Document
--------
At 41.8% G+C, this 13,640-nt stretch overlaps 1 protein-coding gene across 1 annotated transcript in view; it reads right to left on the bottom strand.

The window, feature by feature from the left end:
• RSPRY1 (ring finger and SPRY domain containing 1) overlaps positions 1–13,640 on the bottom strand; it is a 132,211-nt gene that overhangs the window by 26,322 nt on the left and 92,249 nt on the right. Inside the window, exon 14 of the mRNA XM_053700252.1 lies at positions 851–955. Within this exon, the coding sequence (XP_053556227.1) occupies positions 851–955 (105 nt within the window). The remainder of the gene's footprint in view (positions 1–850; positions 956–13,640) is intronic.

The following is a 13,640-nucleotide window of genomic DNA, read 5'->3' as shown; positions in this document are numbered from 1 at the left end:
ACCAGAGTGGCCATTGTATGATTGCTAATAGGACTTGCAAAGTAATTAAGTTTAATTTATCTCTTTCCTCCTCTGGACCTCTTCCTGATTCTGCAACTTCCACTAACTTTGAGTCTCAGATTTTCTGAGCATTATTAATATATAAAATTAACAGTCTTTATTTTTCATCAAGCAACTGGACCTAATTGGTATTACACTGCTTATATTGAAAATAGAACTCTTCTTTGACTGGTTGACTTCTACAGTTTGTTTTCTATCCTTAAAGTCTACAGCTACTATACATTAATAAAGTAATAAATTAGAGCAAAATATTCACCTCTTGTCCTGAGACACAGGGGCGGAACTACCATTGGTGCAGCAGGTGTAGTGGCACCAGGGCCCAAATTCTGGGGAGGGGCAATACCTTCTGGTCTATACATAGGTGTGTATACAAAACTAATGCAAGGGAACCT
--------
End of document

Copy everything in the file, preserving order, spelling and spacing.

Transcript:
At 41.8% G+C, this 13,640-nt stretch overlaps 1 protein-coding gene across 1 annotated transcript in view; it reads right to left on the bottom strand.

The window, feature by feature from the left end:
• RSPRY1 (ring finger and SPRY domain containing 1) overlaps positions 1–13,640 on the bottom strand; it is a 132,211-nt gene that overhangs the window by 26,322 nt on the left and 92,249 nt on the right. Inside the window, exon 14 of the mRNA XM_053700252.1 lies at positions 851–955. Within this exon, the coding sequence (XP_053556227.1) occupies positions 851–955 (105 nt within the window). The remainder of the gene's footprint in view (positions 1–850; positions 956–13,640) is intronic.

The following is a 13,640-nucleotide window of genomic DNA, read 5'->3' as shown; positions in this document are numbered from 1 at the left end:
ACCAGAGTGGCCATTGTATGATTGCTAATAGGACTTGCAAAGTAATTAAGTTTAATTTATCTCTTTCCTCCTCTGGACCTCTTCCTGATTCTGCAACTTCCACTAACTTTGAGTCTCAGATTTTCTGAGCATTATTAATATATAAAATTAACAGTCTTTATTTTTCATCAAGCAACTGGACCTAATTGGTATTACACTGCTTATATTGAAAATAGAACTCTTCTTTGACTGGTTGACTTCTACAGTTTGTTTTCTATCCTTAAAGTCTACAGCTACTATACATTAATAAAGTAATAAATTAGAGCAAAATATTCACCTCTTGTCCTGAGACACAGGGGCGGAACTACCATTGGTGCAGCAGGTGTAGTGGCACCAGGGCCCAAATTCTGGGGAGGGGCAATACCTTCTGGTCTATACATAGGTGTGTATACAAAACTAATGCAAGGGAACCT